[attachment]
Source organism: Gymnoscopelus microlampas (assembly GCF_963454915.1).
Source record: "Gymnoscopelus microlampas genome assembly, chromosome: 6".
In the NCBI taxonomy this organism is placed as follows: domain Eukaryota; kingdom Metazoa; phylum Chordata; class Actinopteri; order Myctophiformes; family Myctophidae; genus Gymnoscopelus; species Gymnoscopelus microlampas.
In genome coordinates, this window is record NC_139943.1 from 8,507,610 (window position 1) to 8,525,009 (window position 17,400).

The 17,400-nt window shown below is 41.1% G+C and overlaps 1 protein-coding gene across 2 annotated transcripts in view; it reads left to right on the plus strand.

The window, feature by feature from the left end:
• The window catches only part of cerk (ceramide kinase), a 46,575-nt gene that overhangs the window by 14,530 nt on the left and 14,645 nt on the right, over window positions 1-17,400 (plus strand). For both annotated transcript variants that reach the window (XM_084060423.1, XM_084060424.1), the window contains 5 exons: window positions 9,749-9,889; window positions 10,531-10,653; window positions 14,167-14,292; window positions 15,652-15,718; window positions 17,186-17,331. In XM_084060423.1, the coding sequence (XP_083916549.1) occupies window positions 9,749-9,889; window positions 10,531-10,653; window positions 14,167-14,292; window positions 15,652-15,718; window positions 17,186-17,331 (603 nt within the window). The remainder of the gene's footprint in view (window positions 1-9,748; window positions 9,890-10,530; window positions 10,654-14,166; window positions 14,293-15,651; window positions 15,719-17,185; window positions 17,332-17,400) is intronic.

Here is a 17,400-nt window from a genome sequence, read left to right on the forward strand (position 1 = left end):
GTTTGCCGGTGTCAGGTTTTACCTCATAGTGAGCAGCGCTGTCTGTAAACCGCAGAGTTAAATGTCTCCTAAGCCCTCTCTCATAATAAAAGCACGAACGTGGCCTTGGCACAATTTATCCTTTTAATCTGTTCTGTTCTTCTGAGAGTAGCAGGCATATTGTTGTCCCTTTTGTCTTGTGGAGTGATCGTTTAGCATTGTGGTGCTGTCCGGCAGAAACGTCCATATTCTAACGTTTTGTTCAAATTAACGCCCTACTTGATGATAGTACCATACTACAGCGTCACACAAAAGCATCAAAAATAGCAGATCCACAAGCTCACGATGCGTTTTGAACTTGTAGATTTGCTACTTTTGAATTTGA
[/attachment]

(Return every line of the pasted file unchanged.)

Source organism: Gymnoscopelus microlampas (assembly GCF_963454915.1).
Source record: "Gymnoscopelus microlampas genome assembly, chromosome: 6".
In the NCBI taxonomy this organism is placed as follows: domain Eukaryota; kingdom Metazoa; phylum Chordata; class Actinopteri; order Myctophiformes; family Myctophidae; genus Gymnoscopelus; species Gymnoscopelus microlampas.
In genome coordinates, this window is record NC_139943.1 from 8,507,610 (window position 1) to 8,525,009 (window position 17,400).

The 17,400-nt window shown below is 41.1% G+C and overlaps 1 protein-coding gene across 2 annotated transcripts in view; it reads left to right on the plus strand.

The window, feature by feature from the left end:
• The window catches only part of cerk (ceramide kinase), a 46,575-nt gene that overhangs the window by 14,530 nt on the left and 14,645 nt on the right, over window positions 1-17,400 (plus strand). For both annotated transcript variants that reach the window (XM_084060423.1, XM_084060424.1), the window contains 5 exons: window positions 9,749-9,889; window positions 10,531-10,653; window positions 14,167-14,292; window positions 15,652-15,718; window positions 17,186-17,331. In XM_084060423.1, the coding sequence (XP_083916549.1) occupies window positions 9,749-9,889; window positions 10,531-10,653; window positions 14,167-14,292; window positions 15,652-15,718; window positions 17,186-17,331 (603 nt within the window). The remainder of the gene's footprint in view (window positions 1-9,748; window positions 9,890-10,530; window positions 10,654-14,166; window positions 14,293-15,651; window positions 15,719-17,185; window positions 17,332-17,400) is intronic.

Here is a 17,400-nt window from a genome sequence, read left to right on the forward strand (position 1 = left end):
GTTTGCCGGTGTCAGGTTTTACCTCATAGTGAGCAGCGCTGTCTGTAAACCGCAGAGTTAAATGTCTCCTAAGCCCTCTCTCATAATAAAAGCACGAACGTGGCCTTGGCACAATTTATCCTTTTAATCTGTTCTGTTCTTCTGAGAGTAGCAGGCATATTGTTGTCCCTTTTGTCTTGTGGAGTGATCGTTTAGCATTGTGGTGCTGTCCGGCAGAAACGTCCATATTCTAACGTTTTGTTCAAATTAACGCCCTACTTGATGATAGTACCATACTACAGCGTCACACAAAAGCATCAAAAATAGCAGATCCACAAGCTCACGATGCGTTTTGAACTTGTAGATTTGCTACTTTTGAATTTGA